Chef Derek Fontenot comes by his French cooking expertise honestly: he was trained at the Culinary Art Institute of Louisiana where he mastered French Creole and Cajun cooking. Now, he brings that technique and puts a solid Colorado spin on it at the Metate Room at Farview Lodge, Mesa Verde National Park’s fine dining restaurant.
Sourcing produce from the Mancos Farmers Coop, Derek’s inventive dishes use Mexican Cotija cheese, Hatch green chilies, and Juniper-smoked meats. In testimony to the Ancestral Puebloans, his menu makes use of ancient squash, beans from nearby Dove Creek, and the heirloom corn that sustained the indigenous residents of Mesa Verde for centuries. Elk Wellington is the restaurant’s most popular dish, which is served up with a red wine reduction, local cauliflower puree and sautéed brussels sprouts. A close second crowd favorite is the pan-seared trout.
When Derek joined the Metate Room as its executive chef in May 2015, he set about completely overhauling the menu, taking guidance from the magnificent national park setting and the flavors and influences of the southwest. “When you dine with us, I want you to have something you simply can’t get elsewhere,” says Derek. “We usually have guests for just one night as they explore Mesa Verde in a two-day itinerary, and my aim is to completely wow them. We purposely keep the menu a little smaller, and that makes everything fresher.”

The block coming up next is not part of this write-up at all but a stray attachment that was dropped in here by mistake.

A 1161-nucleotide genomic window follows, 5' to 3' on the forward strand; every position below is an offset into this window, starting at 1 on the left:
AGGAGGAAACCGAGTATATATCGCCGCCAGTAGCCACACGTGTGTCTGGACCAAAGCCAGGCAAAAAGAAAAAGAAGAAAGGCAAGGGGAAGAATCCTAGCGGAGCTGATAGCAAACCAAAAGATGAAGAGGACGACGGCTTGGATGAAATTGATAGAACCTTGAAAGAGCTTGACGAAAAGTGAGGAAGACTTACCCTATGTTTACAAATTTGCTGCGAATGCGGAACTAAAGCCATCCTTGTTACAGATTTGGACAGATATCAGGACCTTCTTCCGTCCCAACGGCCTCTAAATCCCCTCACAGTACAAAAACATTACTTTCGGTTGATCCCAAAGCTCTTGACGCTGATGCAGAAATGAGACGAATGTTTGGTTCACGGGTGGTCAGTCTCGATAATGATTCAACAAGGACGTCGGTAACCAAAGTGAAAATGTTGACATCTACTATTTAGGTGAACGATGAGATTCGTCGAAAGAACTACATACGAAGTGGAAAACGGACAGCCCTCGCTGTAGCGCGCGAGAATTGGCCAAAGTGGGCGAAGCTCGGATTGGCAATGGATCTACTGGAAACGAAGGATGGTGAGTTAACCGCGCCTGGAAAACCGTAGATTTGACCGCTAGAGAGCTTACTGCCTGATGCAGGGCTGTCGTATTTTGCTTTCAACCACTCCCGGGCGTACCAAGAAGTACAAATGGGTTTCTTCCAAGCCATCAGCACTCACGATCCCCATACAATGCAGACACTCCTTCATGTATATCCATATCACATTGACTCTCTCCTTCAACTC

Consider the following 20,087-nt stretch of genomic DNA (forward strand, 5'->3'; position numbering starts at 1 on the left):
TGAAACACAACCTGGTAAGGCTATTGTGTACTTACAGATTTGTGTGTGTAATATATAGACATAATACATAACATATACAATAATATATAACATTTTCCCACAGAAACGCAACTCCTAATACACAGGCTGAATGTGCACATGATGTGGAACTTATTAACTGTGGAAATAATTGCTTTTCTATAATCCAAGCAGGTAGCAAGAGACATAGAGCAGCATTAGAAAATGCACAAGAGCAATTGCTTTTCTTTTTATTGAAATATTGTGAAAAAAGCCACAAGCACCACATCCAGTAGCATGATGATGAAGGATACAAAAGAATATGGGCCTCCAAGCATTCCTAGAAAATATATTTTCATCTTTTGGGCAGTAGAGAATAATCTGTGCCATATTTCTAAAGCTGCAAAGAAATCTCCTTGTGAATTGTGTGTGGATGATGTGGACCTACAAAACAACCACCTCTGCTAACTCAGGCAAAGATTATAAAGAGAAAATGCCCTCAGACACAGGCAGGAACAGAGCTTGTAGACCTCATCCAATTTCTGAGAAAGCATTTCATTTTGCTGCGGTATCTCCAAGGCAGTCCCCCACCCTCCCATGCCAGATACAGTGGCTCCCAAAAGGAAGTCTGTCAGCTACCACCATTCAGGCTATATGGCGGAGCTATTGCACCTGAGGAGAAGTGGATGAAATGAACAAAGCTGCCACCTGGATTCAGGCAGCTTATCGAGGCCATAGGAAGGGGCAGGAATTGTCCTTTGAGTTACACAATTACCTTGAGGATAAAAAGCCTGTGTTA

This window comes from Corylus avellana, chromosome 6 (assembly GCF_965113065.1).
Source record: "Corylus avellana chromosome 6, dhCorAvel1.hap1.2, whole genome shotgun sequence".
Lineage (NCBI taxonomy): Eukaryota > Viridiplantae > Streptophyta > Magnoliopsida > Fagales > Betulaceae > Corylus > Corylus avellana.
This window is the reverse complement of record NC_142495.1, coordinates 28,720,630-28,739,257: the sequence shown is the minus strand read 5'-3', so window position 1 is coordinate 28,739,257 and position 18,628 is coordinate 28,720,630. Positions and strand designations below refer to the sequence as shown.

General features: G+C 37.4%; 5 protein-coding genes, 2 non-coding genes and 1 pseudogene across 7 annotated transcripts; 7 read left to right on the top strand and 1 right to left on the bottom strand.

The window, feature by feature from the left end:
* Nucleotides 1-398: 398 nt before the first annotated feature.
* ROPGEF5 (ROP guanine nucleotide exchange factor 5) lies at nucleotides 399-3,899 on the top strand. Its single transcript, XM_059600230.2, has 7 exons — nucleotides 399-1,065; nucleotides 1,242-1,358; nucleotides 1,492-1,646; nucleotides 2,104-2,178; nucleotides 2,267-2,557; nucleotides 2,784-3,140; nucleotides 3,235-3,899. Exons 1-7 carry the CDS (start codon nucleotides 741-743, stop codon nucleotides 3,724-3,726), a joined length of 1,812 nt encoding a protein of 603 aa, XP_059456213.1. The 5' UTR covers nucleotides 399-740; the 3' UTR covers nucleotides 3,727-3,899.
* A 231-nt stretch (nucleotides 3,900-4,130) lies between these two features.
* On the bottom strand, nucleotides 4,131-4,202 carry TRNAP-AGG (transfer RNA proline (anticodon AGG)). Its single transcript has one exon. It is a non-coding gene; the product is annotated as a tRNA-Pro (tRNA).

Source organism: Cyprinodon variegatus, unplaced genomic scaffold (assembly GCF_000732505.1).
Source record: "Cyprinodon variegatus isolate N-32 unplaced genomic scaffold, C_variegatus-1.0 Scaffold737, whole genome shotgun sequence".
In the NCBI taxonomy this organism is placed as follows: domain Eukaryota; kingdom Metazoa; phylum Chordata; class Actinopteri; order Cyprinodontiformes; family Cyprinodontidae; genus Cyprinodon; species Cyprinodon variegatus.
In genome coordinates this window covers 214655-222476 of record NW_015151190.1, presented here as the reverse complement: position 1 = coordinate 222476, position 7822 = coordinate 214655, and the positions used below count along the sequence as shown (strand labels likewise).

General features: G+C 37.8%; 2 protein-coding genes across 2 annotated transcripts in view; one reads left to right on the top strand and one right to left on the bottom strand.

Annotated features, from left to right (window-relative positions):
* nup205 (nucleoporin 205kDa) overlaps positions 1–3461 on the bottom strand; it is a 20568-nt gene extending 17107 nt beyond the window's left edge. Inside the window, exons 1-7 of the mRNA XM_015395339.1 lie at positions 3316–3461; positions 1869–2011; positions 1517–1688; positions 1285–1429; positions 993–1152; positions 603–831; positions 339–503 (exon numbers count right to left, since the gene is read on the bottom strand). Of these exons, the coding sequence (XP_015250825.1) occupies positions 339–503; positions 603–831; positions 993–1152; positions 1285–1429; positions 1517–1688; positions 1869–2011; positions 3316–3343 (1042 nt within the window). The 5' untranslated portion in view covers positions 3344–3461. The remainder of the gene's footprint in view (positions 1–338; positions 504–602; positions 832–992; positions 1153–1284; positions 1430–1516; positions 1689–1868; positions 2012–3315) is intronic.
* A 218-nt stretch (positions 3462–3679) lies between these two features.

Speaking of fresh, the coffee served at the Metate Room (and all the park’s restaurants) is from Desert Roasters from nearby Durango. The restaurant features an extensive domestic wine list, with Guy Drew Wine from Cortez, Colorado as the house pour. And the Mancos Brewery supplies its exclusive Cliff Dweller Red Ale.
An onsite baker and pastry chef also makes all the bread daily, from scratch. That includes focaccia, chipotle pita, blue corn pita, white bread, sandwich buns, wheat bread and all the desserts.
Derek has a bias for getting products locally whenever possible, to support the regional economy and a sustainable farm-to-table ethos. While this fundamental philosophy will endure at the Metate Room, some things will change, too. The entire menu will be brand new from summer to summer. “When you come back, it will be completely different,” says Derek.
If you go:
The Metate Room at Farview Lodge, Mesa Verde National Park
Serving breakfast and dinner daily, mid-April to late October
Reservations strongly encouraged: 970-529-4422
Prickly Pear Crème Brulee, by Derek Fontenot
The fruit of the prickly pear cactus makes this classic crème brulee a beautiful pink color.
Yield – Approx. 6
9 egg yolks
1/2 cup sugar
1 quart heavy cream
1/3 Tbsp. vanilla
3/4 cup prickly pear puree
Turbinado Sugar as needed
Heat heavy cream to boil. Whisk egg yolks, sugar, prickly pear puree, and vanilla in a bowl. Once cream is hot, slowly add the cream into the egg mixture stirring constantly. Portion and bake in a water bath at 275 degrees and low fan for about 1 hour. Remove from oven and cool. When cooled sprinkle top with sugar and use a torch to brown sugar.
High altitude tip:
The cooking time may double at altitudes of 6,000 feet and above.